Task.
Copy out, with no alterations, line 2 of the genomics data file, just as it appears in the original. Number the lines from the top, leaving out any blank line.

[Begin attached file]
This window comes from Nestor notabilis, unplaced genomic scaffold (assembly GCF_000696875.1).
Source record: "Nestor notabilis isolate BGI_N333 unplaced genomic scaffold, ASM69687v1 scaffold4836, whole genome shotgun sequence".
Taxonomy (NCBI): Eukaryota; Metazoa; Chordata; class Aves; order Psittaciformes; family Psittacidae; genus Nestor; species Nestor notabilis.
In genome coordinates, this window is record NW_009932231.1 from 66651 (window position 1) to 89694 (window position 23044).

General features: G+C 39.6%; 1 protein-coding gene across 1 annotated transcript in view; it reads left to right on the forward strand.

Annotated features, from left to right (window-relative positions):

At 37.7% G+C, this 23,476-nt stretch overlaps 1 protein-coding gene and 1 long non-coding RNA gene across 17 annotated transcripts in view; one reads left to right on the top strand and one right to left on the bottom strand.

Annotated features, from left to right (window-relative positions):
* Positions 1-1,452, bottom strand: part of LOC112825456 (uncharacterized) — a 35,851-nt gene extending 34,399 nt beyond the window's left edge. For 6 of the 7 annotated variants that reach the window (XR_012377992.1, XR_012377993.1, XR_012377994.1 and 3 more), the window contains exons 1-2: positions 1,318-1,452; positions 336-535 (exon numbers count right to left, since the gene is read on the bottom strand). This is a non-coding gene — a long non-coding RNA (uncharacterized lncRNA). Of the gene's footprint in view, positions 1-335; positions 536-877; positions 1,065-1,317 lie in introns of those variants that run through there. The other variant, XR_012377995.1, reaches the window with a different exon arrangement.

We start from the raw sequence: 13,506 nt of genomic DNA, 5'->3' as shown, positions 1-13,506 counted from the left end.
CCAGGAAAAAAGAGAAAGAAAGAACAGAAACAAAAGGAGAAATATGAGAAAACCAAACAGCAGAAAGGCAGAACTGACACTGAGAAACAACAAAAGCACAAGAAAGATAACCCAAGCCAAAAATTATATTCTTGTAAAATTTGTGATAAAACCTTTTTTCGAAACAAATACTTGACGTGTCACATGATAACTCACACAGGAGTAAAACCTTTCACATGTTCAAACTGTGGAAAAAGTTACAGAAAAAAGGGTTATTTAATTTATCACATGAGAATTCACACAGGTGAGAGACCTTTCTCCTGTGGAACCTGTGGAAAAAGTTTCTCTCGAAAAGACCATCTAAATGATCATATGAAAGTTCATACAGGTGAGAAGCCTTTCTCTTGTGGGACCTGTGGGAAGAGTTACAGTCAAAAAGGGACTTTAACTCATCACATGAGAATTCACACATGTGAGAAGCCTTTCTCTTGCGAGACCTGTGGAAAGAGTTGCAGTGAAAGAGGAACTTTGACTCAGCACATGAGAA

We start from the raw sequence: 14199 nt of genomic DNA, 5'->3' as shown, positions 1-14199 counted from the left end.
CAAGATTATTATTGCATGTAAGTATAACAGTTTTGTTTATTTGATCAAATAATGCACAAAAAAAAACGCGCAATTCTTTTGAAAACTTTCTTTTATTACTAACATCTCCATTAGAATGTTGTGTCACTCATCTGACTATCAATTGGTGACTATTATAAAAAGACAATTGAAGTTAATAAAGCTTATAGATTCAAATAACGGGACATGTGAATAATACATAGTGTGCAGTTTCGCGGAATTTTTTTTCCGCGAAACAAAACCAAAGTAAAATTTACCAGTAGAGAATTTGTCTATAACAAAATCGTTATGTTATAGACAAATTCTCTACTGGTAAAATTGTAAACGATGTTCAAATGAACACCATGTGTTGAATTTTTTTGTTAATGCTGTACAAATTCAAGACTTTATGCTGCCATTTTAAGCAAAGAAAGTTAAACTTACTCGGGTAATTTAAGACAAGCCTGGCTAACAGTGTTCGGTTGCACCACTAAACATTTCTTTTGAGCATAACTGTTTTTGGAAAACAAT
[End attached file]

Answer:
Source record: "Nestor notabilis isolate BGI_N333 unplaced genomic scaffold, ASM69687v1 scaffold4836, whole genome shotgun sequence".